Two people swimming in the Willamette River southwest of Portland in Yamhill County went missing in separate incidents on Saturday. The search for both missing men was suspended on Monday, the Oregonian reported.

  Also in Oregon, about 250 people were seen in hospital emergency rooms or urgent care facilities for heat-related illnesses at the peak of the event on Monday, according to the state’s health authority. The number was around 100 on Tuesday. More than 150 were seen on Sunday and about 60 on Saturday. Those numbers are a sharp rise compared to what’s usual.

  ”This is associated with the excessive heat seen across the state,” state health officials said.

  The numbers included nearly four dozen people who were treated for heat-related illnesses in Portland over the weekend, where a typical June day normally sees one or fewer cases, Oregon Public Broadcasting reported.

  ”People’s bodies are stressed,” said Dr. Jennifer Vines, health officer for Multnomah County, told OPB. “My main message is to take this for the serious health threat that this is.”

  The county’s Emergency Medical Services received a record number of calls on Sunday.

  Cooling centres with food, cots and water were opened for those who needed a place to escape the heat.

  Ebony Morris, who’s living in a tent in Portland, told the Oregonian that local residents were dropping off water and food after another sweltering night.

  ”This is what has been happening since the weekend,” Morris said. “So many neighbours are stopping by to ask if we need help. Everyone is helping out.”

  Advocates working at a homeless camp in Bend, Oregon, suspect that two men they found dead over the weekend succumbed to the extreme temperatures.

  Campers had to be evacuated from one location on Mount Hood due to flooding from snowmelt that was likely accelerated by the heat, according to Heather Ibsen, a spokesperson for Mt. Hood National Forest.

  ”Because of the loose soils and seasonal snowmelt, this road can be prone to temporary flooding – usually after high rain events,” Ibsen told KGW-TV. “In this case, extreme temperatures likely contributed to snowmelt and some point along the creek might have become blocked and the water diverted, making its own course across the road.”

  The campground is closed until further notice.

  Interstate 5 in Seattle was closed after the heat caused the pavement to buckle, the AP reported. Crews in tanker trucks were hosing down drawbridges to prevent the steel from expanding and causing issues with the bridge’s operations.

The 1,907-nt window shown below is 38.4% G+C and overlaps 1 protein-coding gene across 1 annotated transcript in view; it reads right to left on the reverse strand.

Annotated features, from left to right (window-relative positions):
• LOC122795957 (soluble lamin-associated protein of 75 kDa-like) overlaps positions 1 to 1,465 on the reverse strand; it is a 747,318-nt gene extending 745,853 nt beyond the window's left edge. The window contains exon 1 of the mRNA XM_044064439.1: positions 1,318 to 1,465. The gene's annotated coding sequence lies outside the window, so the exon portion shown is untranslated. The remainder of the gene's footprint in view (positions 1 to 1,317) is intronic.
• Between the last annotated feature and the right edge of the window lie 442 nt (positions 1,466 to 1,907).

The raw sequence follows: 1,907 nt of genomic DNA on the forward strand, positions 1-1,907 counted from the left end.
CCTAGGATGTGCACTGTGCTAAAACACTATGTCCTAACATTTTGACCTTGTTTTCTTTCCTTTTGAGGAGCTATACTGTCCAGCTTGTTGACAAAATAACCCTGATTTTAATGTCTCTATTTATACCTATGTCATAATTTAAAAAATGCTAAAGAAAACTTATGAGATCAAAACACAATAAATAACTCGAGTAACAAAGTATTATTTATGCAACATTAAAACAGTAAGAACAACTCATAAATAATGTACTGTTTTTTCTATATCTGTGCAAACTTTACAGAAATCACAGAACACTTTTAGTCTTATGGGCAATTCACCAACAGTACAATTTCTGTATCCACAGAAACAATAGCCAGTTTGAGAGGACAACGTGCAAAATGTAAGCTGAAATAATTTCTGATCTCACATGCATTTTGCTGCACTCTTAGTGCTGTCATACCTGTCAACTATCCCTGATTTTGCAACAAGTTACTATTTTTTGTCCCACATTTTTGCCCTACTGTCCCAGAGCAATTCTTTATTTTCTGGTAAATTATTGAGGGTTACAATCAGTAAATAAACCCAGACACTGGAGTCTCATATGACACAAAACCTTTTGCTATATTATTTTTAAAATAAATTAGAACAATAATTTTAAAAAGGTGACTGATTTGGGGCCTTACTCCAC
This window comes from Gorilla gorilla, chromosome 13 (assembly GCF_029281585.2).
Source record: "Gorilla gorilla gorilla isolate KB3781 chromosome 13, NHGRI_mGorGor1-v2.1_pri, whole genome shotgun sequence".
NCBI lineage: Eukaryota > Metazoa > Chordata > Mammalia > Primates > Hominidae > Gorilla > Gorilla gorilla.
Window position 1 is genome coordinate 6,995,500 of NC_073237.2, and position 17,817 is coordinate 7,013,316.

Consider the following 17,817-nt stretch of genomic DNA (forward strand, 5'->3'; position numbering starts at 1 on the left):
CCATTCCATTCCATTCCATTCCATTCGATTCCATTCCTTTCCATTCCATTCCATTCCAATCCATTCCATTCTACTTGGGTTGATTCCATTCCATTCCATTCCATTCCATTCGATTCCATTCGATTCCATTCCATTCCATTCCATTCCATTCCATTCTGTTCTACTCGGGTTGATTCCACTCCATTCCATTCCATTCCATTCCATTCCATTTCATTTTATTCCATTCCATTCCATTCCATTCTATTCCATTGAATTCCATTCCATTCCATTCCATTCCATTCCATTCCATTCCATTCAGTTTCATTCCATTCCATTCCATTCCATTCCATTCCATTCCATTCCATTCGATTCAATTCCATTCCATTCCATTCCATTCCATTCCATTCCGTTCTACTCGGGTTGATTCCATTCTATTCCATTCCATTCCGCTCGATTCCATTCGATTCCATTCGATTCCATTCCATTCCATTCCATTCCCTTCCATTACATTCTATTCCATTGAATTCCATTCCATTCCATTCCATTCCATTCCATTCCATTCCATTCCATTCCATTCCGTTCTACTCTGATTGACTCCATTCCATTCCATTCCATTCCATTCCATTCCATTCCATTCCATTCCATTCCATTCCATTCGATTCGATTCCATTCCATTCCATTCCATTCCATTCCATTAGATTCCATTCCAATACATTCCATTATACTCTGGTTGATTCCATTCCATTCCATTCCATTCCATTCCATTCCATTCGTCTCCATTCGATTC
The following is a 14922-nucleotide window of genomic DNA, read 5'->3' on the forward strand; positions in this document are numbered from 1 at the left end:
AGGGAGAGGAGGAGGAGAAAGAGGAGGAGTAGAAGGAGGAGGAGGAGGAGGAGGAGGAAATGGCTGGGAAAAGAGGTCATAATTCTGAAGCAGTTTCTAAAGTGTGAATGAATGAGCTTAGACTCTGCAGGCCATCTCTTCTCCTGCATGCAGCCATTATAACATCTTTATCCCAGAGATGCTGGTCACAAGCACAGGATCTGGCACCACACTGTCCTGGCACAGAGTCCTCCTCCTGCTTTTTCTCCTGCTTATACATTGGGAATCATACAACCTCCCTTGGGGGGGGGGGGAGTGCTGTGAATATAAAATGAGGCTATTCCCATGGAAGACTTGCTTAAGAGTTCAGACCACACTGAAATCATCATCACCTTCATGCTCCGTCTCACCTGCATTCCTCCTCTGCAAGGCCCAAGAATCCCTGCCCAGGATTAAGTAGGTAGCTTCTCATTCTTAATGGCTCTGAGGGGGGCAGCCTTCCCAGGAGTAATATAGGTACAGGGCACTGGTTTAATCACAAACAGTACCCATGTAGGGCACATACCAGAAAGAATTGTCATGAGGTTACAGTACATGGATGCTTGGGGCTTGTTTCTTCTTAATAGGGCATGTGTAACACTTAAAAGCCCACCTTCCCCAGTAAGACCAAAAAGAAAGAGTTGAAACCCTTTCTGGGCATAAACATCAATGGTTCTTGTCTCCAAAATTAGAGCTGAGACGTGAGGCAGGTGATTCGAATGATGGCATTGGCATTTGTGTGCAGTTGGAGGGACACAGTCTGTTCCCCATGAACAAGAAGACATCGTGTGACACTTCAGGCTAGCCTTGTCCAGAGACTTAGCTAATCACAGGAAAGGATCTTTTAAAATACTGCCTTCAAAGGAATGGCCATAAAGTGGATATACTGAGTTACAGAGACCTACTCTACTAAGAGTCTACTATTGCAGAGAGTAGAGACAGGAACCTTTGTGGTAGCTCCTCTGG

Cherry farmers in the central part of the state set up canopies, deployed sprinklers and sent workers out at night to pick fruit in hopes of saving their crops from the heat.

  Meanwhile, officials in Maricopa County, Arizona, are investigating 53 deaths believed to be connected to a heatwave earlier this month, according to the AP.

  Nationwide, extreme heat is responsible for more weather-related deaths in the U.S. in an average year than any other hazard.

  Excessive heat claimed an average of 138 lives per year in the U.S. from 1990 through 2019, according to NOAA. The U.S. Centers for Disease Control and Prevention puts the number even higher at more than 600 per year.

  Statistics compiled from NOAA data show that heatwaves have become more common, longer-lasting and more intense as global warming has ramped up since the 1960s.

  ”This is the beginning of a permanent emergency,” Washington Gov. Jay Inslee told NBC News amid the current blistering heatwave. “That is why it is so disturbing.”

  A person uses an umbrella for shade from the sun while walking near Pike Place Market, Tuesday, June 29, 2021, in Seattle. The unprecedented Northwest U.S. heat wave that slammed Seattle and Portland, Oregon, moved inland Tuesday — prompting an electrical utility in Spokane, Washington, to resume rolling blackouts amid heavy power demand. (AP Photo/Ted S. Warren)A person uses an umbrella for shade from the sun while walking near Pike Place Market, Tuesday, June 29, 2021, in Seattle. The unprecedented Northwest U.S. heat wave that slammed Seattle and Portland, Oregon, moved inland Tuesday — prompting an electrical utility in Spokane, Washington, to resume rolling blackouts amid heavy power demand. (AP Photo/Ted S. Warren)1/49A person uses an umbrella for shade from the sun while walking near Pike Place Market, Tuesday, June 29, 2021, in Seattle. The unprecedented Northwest U.S. heat wave that slammed Seattle and Portland, Oregon, moved inland Tuesday — prompting an electrical utility in Spokane, Washington, to resume rolling blackouts amid heavy power demand. (AP Photo/Ted S. Warren)